By Jeremy Laurence
SEOUL, Oct 6 (Reuters) - South Korea urged Tokyo on Thursday to offer an official apology and compensation to its ageing so-called "comfort women" -- women forced into sexual slavery in brothels run by the Japanese army in World War Two.
South Koreaean Foreign Minister Kim Sung-hwan told his Japanese counterpart, Koichiro Gemba, during a visit to Seoul that given the average age of victims is now 86, Tokyo should find heart to resolve the issue on a humanitarian level.
Japan, which ruled the Korean peninsula as a colony from 1910-1945, has refused to be drawn on the issue which has been a constant thorn in the side of relations between the neighbours. Tokyo says it was fully resolved by a 1965 treaty.
"We've made our position clear consistently over the compensation issue, I'm not going to repeat it again," Gemba told a news conference, adding talks would continue.
The issue resurfaced in South Korea in August when the Constitutional Court ruled it unconstitutional for the Seoul government to make no specific effort to settle the matter with Tokyo. Last month, Seoul proposed that the issue be renegotiated.
Historians estimate that as many as 200,000 so-called "comfort women", mostly Koreans, were forced into sexual slavery in the Imperial Japanese Army's brothels before and during World War Two.
"Does the Japanese government think that everything would be all right if we were all dead?," asked 84-year-old Kil Won-ock, during an interview with Reuters at a home for the women in Seoul.
"I haven't been able to fall asleep comfortably for over seven decades. I was forced into prostitution when I was 13 years old. No matter how much they pay for us, the scars won't be erased.
"The Japanese government must show a sincere attitude and say the word, 'sorry', officially, that's what we really want."
Every Wednesday for nearly two decades, the women, euphemistically called the halmoni which means grandmother in Korean, have gathered outside the Japanese embassy in Seoul, calling for compensation.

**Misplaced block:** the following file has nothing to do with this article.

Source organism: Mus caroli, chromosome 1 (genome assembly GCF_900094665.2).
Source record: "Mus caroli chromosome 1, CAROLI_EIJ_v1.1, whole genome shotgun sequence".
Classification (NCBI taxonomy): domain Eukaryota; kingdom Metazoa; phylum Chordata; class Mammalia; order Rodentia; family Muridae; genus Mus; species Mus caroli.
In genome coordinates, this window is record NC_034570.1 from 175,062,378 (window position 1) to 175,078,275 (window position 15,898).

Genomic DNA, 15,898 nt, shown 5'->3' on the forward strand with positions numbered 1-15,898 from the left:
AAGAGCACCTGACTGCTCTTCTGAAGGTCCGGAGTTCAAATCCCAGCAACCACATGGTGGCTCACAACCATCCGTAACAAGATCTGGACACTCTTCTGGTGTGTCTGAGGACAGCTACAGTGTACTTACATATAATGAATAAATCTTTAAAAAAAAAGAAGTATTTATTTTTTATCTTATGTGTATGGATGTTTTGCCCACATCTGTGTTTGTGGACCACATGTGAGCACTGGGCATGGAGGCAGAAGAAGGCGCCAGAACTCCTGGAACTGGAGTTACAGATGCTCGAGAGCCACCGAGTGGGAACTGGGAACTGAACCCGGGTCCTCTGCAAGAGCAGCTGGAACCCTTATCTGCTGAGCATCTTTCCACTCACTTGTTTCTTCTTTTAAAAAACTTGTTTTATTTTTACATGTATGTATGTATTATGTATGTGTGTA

Their numbers have dwindled since their first protest on Jan. 8, 1992, and this week only seven of the ageing halmoni joined the 990th weekly rally. Of the 234 who registered at the time of the first rally, 67 are now alive.
"The Japanese government should listen to the grannies, admitting what they did and making an apology. The problem should be solved while they are alive," said Kim Kum-lae, Minister of Gender Equality and Family Affairs, during a visit to a shelter for the elderly women.
Japan acknowledged in 1993 that the state played a role in forcing Korean and Chinese women into military brothels and set up a fund to provide compensation to survivors in 1995. However, Japan has refused to pay direct compensation to survivors.
"The women should regain their impaired reputation and recover their human rights while they are alive, then the Japanese government would be possibly forgiven," said Yoon Mi-hyang, head of the Korean Council for the Women Drafted for Military Sexual Slavery by Japan.
Japan has in the past issued apologies to the women, but critics say its apologies have been undercut by comments from some leading government figures who have played down the issue.
The issue could come again later this month during a visit by Japanese Prime Minister Yoshihiko Noda to Seoul. (Additional reporting by Seongbin Kang; Editing by Sugita Katyal)